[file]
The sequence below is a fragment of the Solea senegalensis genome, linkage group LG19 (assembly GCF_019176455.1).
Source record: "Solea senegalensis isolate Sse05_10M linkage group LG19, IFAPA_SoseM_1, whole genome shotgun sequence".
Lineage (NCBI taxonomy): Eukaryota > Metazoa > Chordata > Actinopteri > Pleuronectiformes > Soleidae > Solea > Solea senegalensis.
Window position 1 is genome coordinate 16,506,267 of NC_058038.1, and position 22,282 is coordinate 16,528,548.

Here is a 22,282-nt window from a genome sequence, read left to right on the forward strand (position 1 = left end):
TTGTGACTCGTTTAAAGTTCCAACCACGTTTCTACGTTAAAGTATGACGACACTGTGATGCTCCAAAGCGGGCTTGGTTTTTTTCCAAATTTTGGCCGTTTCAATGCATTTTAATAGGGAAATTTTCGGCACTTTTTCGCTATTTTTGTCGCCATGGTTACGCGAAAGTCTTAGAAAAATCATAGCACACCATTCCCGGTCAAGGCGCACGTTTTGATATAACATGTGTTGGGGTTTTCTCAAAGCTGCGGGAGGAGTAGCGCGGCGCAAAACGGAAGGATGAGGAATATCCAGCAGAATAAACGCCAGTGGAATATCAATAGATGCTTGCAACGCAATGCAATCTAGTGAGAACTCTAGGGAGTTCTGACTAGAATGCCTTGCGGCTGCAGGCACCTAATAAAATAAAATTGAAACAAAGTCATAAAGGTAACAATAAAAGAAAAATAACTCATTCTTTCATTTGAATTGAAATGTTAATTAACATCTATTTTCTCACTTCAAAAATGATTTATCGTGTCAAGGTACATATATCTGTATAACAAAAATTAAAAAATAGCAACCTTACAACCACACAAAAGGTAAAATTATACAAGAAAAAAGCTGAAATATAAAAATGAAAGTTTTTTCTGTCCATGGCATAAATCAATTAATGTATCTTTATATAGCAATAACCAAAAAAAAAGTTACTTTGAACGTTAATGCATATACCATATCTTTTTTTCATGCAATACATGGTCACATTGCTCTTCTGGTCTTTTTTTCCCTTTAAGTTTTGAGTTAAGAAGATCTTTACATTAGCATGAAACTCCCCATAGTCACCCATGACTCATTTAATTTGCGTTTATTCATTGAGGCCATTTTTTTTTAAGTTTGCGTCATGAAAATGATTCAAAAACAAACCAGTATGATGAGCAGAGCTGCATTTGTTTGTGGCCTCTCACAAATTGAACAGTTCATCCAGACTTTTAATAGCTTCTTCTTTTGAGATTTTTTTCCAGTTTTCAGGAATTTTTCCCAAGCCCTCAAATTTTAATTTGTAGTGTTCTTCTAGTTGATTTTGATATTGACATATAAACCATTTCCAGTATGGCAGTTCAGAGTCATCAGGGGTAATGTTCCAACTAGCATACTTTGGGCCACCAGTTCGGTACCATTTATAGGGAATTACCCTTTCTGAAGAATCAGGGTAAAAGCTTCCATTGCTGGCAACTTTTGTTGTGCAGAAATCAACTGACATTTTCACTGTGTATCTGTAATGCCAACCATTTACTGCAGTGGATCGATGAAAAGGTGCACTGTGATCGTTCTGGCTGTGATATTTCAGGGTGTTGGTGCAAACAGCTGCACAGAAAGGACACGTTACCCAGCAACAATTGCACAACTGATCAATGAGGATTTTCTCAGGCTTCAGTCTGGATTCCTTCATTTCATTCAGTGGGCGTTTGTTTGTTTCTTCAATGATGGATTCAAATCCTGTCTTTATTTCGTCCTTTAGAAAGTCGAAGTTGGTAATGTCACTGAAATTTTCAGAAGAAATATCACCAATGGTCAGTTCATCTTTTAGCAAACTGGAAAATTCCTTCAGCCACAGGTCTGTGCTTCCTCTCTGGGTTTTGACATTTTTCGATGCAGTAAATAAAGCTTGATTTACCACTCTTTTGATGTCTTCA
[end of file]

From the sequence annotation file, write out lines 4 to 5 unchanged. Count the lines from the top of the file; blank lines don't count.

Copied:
Window position 1 is genome coordinate 16,506,267 of NC_058038.1, and position 22,282 is coordinate 16,528,548.

Here is a 22,282-nt window from a genome sequence, read left to right on the forward strand (position 1 = left end):